AT&T has been the headliner in the carrier race to software defined networking (SDN) and network function virtualization (NFV). But Sprint is putting its own stamp on the space this week with its debut of a new open source SDN/NFV mobile core solution.
  • Google’s New Home for All Things Open Source Runs Deep
    Google is not only one of the biggest contributors to the open source community but also has a strong track record of delivering open source tools and platforms that give birth to robust technology ecosystems. Just witness the momentum that Android and Kubernetes now have. Recently, Google launched a new home for its open source projects, processes, and initiatives. The site runs deep and has several avenues worth investigating. Here is a tour and some highlights worth noting.
  • Making your first open source contribution
  • Simplify expense reports with Smart Receipts
    The app is called Smart Receipts, it's licensed AGPL 3.0, and the source code is available on GitHub for Android and iOS.
  • How the TensorFlow team handles open source support
    Open-sourcing is more than throwing code over the wall and hoping somebody uses it. I knew this in theory, but being part of the TensorFlow team at Google has opened my eyes to how many different elements you need to build a community around a piece of software.
  • IRC for the 21st Century: Introducing Riot
    Internet relay chat (IRC) is one of the oldest chat protocols around and still popular in many open source communities. IRC's best strengths are as a decentralized and open communication method, making it easy for anyone to participate by running a network of their own. There are also a variety of clients and bots available for IRC.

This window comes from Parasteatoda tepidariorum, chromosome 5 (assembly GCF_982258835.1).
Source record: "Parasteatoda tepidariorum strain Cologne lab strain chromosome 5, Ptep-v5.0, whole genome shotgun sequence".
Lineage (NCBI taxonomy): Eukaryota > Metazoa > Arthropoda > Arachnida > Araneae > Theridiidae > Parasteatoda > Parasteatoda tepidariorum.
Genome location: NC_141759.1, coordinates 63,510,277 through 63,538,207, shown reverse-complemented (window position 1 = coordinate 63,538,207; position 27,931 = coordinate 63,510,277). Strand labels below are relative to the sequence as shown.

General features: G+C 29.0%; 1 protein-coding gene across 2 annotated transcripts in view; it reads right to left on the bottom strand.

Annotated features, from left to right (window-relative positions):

Tizen News: Phones and TVs

  • Tizen 3.0-powered Samsung Z4 now available with offline retailers in india
    The Samsung Z4, the fourth smartphone in Samsung’s Z series and a successor to the Z2 (and not the Z3, as many would assume), has been formally announced and made an appearance at the Tizen Developer Conference (TDC 2017) this past week. The Z4 was rumoured to make its way to India on May 19th (Friday) and it did – arriving with offline retailers after launching in the country last Monday (one week ago).
  • Samsung 2017 QLED TVs World First to support autocalibration for HDR
  • Samsung approves You.i TV video platform for Tizen TV app development
    While Samsung has developed Tizen TV apps using JavaScript, You.i TV’s Engine Video app runs on Native Client (NACL), a web technology that does not only allows C++ applications to run in a standard browser but is said to be 24 times faster than JavaScript. Now that Samsung has approved You.i TV’s video engine platform, developers can craft more video content for Tizen Smart TV owners.
  • Samsung Smart TV gets a new Glympse app that enables location sharing on the TV
    Samsung Smart TV, powered by the intuitive, self-developed Tizen operating system, has gotten a cool new app which enables consumers to view the location of their friends, loved ones or even a pizza delivery or cable technician in real-time directly from their home’s largest screen. The new app is developed by Glympse, the leading real-time location services platform.

How To Encrypt DNS Traffic In Linux Using DNSCrypt

​Dnscrypt is a protocol that is used to improve DNS security by authenticating communications between a DNS client and a DNS resolver. DNSCrypt prevents DNS spoofing. It uses cryptographic signatures to verify that responses originate from the chosen DNS resolver and haven’t been tampered with. DNSCrypt is available for multi-platforms including Windows, MacOS, Unix, Android, iOS, Linux and even routers. Read
more

Debian-Based Untangle 13.0 Linux Firewall Tackles Bufferbloat, Adds New Features

Untangle NG Firewall, the open-source and powerful Debian-based network security platform featuring pluggable modules for network apps, has been updated to version 13.0, a major release adding new features and numerous improvements. The biggest improvement brought by the Untangle NG Firewall 13.0 release is to the poor latency generated by excess buffering in networking equipment, called bufferbloat, by supporting a queueing algorithm designed to optimize QoS and bandwidth to enforce a controlled delay. Read more